40g is more than 20g? You must be kidding me!
In one of those, at least in my mind, somewhat artificial single-leg exercise studies (Yang. 2012), in which the subjects perform a given number of single legged leg extensions (in the study at hand 3 sets @10RM) Yang et al. tried to elucidate the individual and combined effects of different doses (10g, 20g, 40g) of whey protein alone or in combination with the aforementioned unilateral leg exercise on myofibrillar protein synthesis (FSR) in thirty-seven non-frail older men (~age 71 +/- 4 years, BMI 26 kg/m²).
|Figure 1: Myofibrillar fractional protein synthesis in exercised and non-exercised leg of older men after 3 sets of leg extensions and the ingestion of either control beverage or 10g, 20g or 40g of whey protein (data adapted from Yang. 2012)|
[m]yofibrillar FSR in the non-exercised leg (fed only) was significantly increased with W20 and W40 compared with W0, with no significant difference observed between W20 and W40. [...] in the W20 and W40 exercised legs, myofibrillar FSR was statistically elevated above the W0 and W10 exercised legs. Furthermore, myofibrillar FSR for W40 was approximately 32 % greater than for W20 (p < 0.02).With the increase in FSR from 20g to 40g still being more than just marginally significant (+32%!), I would bet any money (well, sort of ;-) that we would not see significant ceiling effects with 60g of whey... maybe not even with 80g.
So what? Replace your 400ml shaker with a huge barrel to dissolve 1kg of whey post-workout?
The stark contrast to previous findings in younger individuals, as well as the overall somewhat ridicolous "exercise" protocol (I mean, 3 sets à 10 reps with one leg?) does yet raise the question how significant these results actually are. Yang et al. obviously believe that the age of the subjects may be the underlying reason for these discrepancies and state:
Given the evidence that the muscle protein synthetic response following resistance exercise is blunted in aged muscle, our data and that of others suggest that consuming a relatively high amount of dietary protein after resistance exercise may, potentially, increase rates of MPS in the elderly to the same extent as in young adults.And while this obviously could factor in, the trainee in me tells me that you can as well walk in the park to induce the same "protein synthetic response" as with 3 sets of 10 reps (just to make sure: this is not a scientifically validated fact ;-)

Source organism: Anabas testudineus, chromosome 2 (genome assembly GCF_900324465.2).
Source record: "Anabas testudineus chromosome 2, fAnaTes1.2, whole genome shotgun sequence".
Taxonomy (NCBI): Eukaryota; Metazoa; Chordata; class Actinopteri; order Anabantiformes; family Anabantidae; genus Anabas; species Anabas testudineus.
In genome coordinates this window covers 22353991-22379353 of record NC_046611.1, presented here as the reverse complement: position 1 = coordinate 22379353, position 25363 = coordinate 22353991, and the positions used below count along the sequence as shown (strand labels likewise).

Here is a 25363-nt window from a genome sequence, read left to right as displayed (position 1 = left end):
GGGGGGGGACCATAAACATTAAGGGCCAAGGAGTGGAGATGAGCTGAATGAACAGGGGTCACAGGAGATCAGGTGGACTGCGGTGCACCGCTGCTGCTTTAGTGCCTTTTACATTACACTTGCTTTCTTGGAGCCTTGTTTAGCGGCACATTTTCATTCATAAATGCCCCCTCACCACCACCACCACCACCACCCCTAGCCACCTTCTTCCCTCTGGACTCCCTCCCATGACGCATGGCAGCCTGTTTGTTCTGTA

|Figure 2: Fractional protein synthesis in the Moore study, where a ceiling effect occurred and the Yang study, where it was absent (data based on Moore. 2008 and Yang. 2012)|
We still miss lots of pieces of the puzzle and search for them in the wrong places
Personally, I feel that these results confirm my gut feeling that the current focus on a) the 2h post-workout window after a single workout, b) the signaling over the substrate function of protein ingestion and c) the narrow-minded focus on whey or even leucine, in isolation, may have helped us to elucidate the important role of mTOR & co, but are of little to no practical relevance for the average gymrat. What, for example, happens if you co-ingest whey + casein? What is the influence of the whole foods meal, I have ~45min after my shake at the gym? What will the insulin spike (3x over baseline for the 40g whey group in the study at hand) do to my blood sugar levels (catecholamins, cortisol, glucagon, ...), if I have a "real" workout under my belt and my liver and muscle glycogen stores are depleted? These are only a few examples of questions, which are in my humble opinion of much greater importance, than the "ideal" amount of whey, let alone leucine, I am supposed to take after my workouts.